Most biotech-industry observers believe the FDA will not significantly depart from its current policy, and will thus allow manufacturers of genetically engineered food to proceed without new regulations.
“There are manipulations happening to the food supply over which consumers have no control.” DAN BARRY Pure Foods Campaign
But marketplace acceptance is as much an uncertainty as regulatory approval. “The decision-makers are you and I,” says the Massachusetts Biotechnology Council’s Gottlieb. “If nobody buys the tomato, people will stop making them. That’s basically how the American system works: let the market decide.”
It will take a skilled marketing strategy to walk the new biotech foods around the potential land mines awaiting them. At the heart of the matter is the public, which knows little more about gene splicing than what it has gleaned from Jurassic Park. Surveys conducted by the biotech industry and its detractors find that only a small portion of Americans even know that it means or food to be genetically engineered.
And that’s why a heated battle is being waged for the hearts and minds – and wallets – of the American consumer. Rifkin’s Pure food Campaign, for example, is organizing boycotts to alert consumers about the “Frankenfoods” now being developed and to pressure image-conscious companies to wash their hands of genetically engineered products.
“There are manipulations happening to the food supply over which they [consumers] have no control and for which there is very little consumer information,” says Dan Barry, executive director of the Pure Food Campaign. “We want to change that. We’re putting together an activists’ network of individuals who lead the protests outside major-supermarket headquarters, outside of food companies, and outside of dairies and dairy co-ops.”
The campaign’s primary targets so far have been Campbell Soup Company and McDonald’s, two companies with enough purchasing power to make or break a product. Campbell’s, which owns the rights to grow and use Flavr Savr tomatoes for processed products, has backed away from the plans to use it in its soups and sauces. The Pure Foods Campaign says the threat of a worldwide boycott and the effect that would have on Campbell’s rosy-cheeked image made the company think twice. Company officials deny the connection, saying the tomato simply doesn’t meet their current needs.
Rifkin and company are boycotting McDonald’s in the hope of getting a similar response. The campaign is urging McDonald’s to pledge not to use milk products derived from cows injected with BGH> So far, McDonald’s has given little hint about what it will do.
In the meantime, the biotech industry is charting its course and mulling ideas that it hopes will help quell public concern.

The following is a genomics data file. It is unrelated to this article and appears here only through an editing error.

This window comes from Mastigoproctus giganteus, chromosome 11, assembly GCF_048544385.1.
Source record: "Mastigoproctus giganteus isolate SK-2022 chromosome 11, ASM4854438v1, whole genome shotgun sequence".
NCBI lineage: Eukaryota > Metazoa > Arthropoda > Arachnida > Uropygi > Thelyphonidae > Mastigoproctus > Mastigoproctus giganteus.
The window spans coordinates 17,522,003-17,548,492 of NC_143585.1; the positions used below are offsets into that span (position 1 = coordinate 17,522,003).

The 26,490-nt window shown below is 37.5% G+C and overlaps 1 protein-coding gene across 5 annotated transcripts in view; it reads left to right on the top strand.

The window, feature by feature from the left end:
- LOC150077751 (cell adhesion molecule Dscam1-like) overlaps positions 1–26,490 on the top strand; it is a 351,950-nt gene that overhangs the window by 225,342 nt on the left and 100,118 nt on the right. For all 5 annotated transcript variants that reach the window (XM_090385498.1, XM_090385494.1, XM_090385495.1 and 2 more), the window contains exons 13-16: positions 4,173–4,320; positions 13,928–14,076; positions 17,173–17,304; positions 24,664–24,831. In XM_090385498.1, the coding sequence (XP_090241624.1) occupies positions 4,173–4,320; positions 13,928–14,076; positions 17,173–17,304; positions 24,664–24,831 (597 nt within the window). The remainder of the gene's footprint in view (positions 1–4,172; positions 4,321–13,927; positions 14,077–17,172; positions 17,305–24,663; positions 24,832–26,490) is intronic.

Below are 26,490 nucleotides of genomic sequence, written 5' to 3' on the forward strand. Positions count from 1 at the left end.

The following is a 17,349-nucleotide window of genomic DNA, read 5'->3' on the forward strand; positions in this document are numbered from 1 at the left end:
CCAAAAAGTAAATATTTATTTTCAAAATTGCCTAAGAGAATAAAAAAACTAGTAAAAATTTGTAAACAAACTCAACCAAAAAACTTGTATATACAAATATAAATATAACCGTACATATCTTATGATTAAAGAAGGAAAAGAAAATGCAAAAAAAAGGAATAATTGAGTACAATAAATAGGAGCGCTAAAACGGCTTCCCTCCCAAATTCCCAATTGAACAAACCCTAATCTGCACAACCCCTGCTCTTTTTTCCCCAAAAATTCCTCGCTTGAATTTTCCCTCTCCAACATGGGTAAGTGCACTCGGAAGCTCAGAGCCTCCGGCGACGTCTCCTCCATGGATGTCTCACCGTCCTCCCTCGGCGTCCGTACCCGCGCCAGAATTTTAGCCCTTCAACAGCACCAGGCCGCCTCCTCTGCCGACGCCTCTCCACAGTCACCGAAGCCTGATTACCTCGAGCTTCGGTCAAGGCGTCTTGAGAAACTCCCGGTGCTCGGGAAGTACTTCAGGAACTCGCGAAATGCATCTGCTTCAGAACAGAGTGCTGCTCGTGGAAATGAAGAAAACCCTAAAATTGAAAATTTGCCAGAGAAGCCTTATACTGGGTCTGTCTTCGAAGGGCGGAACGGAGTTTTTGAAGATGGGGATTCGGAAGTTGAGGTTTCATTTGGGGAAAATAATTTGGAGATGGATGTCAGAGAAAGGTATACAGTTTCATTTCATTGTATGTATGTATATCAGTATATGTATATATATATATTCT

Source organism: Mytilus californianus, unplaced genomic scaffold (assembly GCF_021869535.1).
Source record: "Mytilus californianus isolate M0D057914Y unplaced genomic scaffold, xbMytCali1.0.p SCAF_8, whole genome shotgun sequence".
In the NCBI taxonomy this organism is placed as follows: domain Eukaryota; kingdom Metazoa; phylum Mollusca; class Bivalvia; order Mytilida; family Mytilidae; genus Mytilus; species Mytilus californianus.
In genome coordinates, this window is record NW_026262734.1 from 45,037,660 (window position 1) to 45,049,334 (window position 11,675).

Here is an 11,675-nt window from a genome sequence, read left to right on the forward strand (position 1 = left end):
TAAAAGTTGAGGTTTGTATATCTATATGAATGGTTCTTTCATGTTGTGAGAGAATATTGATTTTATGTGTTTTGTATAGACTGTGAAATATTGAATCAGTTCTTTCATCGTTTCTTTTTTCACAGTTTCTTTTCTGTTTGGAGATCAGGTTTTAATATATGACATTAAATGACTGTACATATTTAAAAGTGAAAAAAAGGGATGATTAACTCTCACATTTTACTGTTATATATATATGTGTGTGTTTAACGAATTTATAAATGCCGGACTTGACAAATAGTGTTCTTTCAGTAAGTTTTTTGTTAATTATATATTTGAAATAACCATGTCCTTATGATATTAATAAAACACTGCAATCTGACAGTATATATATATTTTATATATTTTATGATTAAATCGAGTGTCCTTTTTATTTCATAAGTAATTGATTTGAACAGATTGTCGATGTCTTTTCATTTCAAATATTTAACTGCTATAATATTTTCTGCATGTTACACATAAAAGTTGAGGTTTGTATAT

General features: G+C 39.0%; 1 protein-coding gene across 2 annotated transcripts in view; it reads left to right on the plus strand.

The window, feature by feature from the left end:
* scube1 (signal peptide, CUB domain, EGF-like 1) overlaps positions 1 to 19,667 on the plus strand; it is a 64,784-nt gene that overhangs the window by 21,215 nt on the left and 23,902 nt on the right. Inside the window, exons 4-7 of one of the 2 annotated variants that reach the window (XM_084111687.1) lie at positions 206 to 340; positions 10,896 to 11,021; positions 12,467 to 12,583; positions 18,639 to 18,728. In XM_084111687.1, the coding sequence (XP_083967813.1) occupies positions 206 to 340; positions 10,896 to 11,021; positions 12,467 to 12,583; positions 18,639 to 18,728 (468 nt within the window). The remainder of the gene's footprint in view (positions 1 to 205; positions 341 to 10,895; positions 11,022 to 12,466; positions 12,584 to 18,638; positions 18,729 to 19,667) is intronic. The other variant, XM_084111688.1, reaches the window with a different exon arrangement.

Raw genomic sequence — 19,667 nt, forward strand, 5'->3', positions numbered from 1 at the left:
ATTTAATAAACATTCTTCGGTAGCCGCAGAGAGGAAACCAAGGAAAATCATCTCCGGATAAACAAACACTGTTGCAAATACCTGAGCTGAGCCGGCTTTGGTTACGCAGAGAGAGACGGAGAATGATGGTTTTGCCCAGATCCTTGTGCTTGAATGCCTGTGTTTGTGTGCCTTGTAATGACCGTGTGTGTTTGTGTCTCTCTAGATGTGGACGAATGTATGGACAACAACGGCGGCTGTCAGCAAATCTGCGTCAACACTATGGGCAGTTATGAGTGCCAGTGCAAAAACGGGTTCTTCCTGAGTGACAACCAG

While Calgene is optimistic about the future of its longer-lasting, better-tasting tomato, there are a couple of forces working against the biotech company.
First, there’s the uncertainty about consumer reaction to genetic manipulation of food.
“We’re still kind of at the point where we don’t understand how the consumer will react to biotech products,” says Ed Beckman, manager of the California Tomato Board in Fresno.
“I don’t think people care how the changes are made. Focus groups [show] people don’t give a damn. They want a tomato that tastes good,” says Jim McCamanat, editor of Medical Technology Stock Letter, a Berkeley-based newsletter.
Perhaps the more important forces working against the Flavr Savr since last winter are improvements in conventionally bred tomatoes. In the last year, several seed companies have come out with conventional tomatoes that have better flavor and last longer than most tomatoes on the market. Developed mainly in Israel and Holland, these new varieties (called “extended shelf life tomatoes”) are the rage of the industry and have captured both consumer and retailer interest.
Many in the business feel Calgene may have missed its opportunity now that these improved conventionally bred tomatoes are on the market. They say if consumers can get all the attributes of a Flavr Savr in a conventionally bred tomato, why should they bother to buy more expensive genetically bred tomatoes?
Meyer Tomatoes expects to grow both Flavr Savr and the extended shelf life varieties. The market for the extended shelf tomatoes has already proved itself, but the big unknown will be whether there is a demand for the Flavr Savr.
“As biotechnology crosses the commercial threshold, what has to happen to ensure acceptance by consumers” asked an article in a recent issue of the Washington Grapevine, a trade newsletter published by the United Fresh Fruit and Vegetable Association. “There seems to be a general agreement among professionals in the field that consumer education is key – that acceptance could be substantially enhanced through education and information efforts aimed at explaining the use of biotech in ways that consumers can understand.”
But as Calgene executives know, with public opinion on gene-spliced foods still being shaped, the biotech food industry must carefully measure how much information is enough to inform and attract consumers without alarming or overwhelming them.
“One thing you ought to know,” says John McClung in the Grapevine article. “Don’t call it a ‘revolution.’ The research shows that when it comes to their food supply, consumers don’t like to think in revolutionary terms – it’s just too unsafe and uncertain a concept for anything as basic and essential as the food supply.”
Additional reporting by Jim Cole